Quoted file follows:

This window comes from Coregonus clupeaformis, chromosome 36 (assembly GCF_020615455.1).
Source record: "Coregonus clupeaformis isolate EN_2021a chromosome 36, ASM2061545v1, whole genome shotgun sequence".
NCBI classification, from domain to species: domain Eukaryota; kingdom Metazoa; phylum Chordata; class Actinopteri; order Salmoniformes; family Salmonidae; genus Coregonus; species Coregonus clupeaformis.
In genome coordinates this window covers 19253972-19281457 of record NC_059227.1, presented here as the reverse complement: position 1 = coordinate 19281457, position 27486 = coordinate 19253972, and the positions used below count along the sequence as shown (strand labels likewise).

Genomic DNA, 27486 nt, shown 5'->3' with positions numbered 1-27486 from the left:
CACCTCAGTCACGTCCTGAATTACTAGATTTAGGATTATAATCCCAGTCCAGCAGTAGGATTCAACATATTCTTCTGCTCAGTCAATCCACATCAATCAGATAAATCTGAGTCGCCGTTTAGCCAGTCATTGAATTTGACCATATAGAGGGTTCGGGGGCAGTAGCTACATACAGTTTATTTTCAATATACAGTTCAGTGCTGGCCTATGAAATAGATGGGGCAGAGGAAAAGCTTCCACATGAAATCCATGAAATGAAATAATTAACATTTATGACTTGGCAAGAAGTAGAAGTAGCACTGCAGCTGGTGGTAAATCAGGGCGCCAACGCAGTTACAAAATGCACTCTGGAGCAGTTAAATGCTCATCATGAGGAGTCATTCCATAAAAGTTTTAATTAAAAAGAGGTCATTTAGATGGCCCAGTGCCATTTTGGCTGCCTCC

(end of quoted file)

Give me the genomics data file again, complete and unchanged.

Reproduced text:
This window comes from Coregonus clupeaformis, chromosome 36 (assembly GCF_020615455.1).
Source record: "Coregonus clupeaformis isolate EN_2021a chromosome 36, ASM2061545v1, whole genome shotgun sequence".
NCBI classification, from domain to species: domain Eukaryota; kingdom Metazoa; phylum Chordata; class Actinopteri; order Salmoniformes; family Salmonidae; genus Coregonus; species Coregonus clupeaformis.
In genome coordinates this window covers 19253972-19281457 of record NC_059227.1, presented here as the reverse complement: position 1 = coordinate 19281457, position 27486 = coordinate 19253972, and the positions used below count along the sequence as shown (strand labels likewise).

Genomic DNA, 27486 nt, shown 5'->3' with positions numbered 1-27486 from the left:
CACCTCAGTCACGTCCTGAATTACTAGATTTAGGATTATAATCCCAGTCCAGCAGTAGGATTCAACATATTCTTCTGCTCAGTCAATCCACATCAATCAGATAAATCTGAGTCGCCGTTTAGCCAGTCATTGAATTTGACCATATAGAGGGTTCGGGGGCAGTAGCTACATACAGTTTATTTTCAATATACAGTTCAGTGCTGGCCTATGAAATAGATGGGGCAGAGGAAAAGCTTCCACATGAAATCCATGAAATGAAATAATTAACATTTATGACTTGGCAAGAAGTAGAAGTAGCACTGCAGCTGGTGGTAAATCAGGGCGCCAACGCAGTTACAAAATGCACTCTGGAGCAGTTAAATGCTCATCATGAGGAGTCATTCCATAAAAGTTTTAATTAAAAAGAGGTCATTTAGATGGCCCAGTGCCATTTTGGCTGCCTCC